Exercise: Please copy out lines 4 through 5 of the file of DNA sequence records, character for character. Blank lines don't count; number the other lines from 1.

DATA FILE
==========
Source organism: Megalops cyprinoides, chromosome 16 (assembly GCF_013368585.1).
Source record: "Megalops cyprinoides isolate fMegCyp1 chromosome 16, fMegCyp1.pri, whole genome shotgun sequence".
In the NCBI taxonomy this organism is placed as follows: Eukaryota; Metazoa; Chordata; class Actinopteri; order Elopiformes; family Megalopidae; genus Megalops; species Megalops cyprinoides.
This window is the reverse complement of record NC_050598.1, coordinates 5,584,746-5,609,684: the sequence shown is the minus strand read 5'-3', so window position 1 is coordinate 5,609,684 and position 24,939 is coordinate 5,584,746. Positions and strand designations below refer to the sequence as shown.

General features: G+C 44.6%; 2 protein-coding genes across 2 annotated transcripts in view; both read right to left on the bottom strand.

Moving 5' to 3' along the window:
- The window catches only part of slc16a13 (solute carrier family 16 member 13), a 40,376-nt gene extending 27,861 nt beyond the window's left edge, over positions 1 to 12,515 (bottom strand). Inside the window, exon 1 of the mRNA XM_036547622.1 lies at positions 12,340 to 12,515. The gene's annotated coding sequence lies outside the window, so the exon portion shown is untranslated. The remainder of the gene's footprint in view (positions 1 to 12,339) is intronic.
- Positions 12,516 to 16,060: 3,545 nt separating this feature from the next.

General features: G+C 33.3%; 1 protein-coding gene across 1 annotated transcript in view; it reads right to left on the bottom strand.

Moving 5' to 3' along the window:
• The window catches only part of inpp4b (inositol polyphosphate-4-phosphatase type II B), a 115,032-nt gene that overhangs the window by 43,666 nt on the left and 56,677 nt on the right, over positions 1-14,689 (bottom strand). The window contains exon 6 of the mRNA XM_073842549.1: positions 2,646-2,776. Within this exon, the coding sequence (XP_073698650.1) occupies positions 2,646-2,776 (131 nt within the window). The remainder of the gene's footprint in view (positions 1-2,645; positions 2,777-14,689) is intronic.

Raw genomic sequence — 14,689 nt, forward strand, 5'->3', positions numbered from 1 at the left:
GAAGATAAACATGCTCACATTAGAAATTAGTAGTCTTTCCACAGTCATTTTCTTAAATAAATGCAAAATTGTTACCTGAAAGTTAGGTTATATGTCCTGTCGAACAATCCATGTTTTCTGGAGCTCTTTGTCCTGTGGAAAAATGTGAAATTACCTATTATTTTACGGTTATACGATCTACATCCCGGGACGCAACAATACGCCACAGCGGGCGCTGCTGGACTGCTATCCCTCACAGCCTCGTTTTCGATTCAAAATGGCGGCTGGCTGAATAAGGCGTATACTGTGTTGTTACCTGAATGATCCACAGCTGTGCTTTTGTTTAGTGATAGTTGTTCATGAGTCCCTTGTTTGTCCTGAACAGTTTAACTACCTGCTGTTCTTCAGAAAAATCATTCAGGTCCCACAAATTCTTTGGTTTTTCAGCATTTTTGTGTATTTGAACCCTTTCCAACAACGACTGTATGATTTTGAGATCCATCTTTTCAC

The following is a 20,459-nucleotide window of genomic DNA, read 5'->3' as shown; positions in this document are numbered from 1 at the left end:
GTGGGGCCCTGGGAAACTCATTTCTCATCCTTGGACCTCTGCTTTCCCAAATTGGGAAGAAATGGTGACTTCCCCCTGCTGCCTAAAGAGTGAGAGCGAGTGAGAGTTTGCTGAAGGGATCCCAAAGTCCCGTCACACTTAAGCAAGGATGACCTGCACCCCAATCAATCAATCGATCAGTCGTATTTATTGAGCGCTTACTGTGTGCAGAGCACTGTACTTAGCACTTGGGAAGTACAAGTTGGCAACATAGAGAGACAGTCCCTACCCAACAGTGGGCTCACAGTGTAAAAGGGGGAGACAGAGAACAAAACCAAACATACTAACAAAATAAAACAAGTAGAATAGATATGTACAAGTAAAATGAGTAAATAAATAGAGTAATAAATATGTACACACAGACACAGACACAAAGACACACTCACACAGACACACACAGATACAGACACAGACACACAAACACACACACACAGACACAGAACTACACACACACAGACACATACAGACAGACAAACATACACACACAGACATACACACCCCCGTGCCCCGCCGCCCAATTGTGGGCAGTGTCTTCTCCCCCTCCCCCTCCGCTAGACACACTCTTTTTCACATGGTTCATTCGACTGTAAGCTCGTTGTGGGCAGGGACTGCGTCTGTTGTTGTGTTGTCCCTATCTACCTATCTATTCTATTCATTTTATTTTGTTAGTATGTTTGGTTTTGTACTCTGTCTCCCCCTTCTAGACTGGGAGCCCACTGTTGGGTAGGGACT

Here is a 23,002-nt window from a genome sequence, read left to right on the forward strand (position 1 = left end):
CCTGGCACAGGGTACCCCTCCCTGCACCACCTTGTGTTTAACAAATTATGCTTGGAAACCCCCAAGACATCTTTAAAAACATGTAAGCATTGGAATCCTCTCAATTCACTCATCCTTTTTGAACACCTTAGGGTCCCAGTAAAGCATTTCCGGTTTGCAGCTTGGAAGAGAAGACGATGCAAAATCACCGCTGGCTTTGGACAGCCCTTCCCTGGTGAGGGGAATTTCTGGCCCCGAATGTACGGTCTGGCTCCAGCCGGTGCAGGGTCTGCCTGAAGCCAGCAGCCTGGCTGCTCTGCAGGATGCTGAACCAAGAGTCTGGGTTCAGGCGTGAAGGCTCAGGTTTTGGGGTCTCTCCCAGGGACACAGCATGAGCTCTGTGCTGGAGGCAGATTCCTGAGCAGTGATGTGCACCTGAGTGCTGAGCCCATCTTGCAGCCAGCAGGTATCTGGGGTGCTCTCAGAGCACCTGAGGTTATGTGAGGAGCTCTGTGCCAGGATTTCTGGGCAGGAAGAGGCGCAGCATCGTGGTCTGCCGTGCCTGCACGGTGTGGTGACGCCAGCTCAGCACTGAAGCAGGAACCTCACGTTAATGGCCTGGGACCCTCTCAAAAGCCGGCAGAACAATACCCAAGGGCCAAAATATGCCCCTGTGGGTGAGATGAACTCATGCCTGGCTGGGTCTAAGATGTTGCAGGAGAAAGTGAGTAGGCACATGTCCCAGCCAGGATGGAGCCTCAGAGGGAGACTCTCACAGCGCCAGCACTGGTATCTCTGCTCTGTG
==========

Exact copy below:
This window is the reverse complement of record NC_050598.1, coordinates 5,584,746-5,609,684: the sequence shown is the minus strand read 5'-3', so window position 1 is coordinate 5,609,684 and position 24,939 is coordinate 5,584,746. Positions and strand designations below refer to the sequence as shown.

General features: G+C 44.6%; 2 protein-coding genes across 2 annotated transcripts in view; both read right to left on the bottom strand.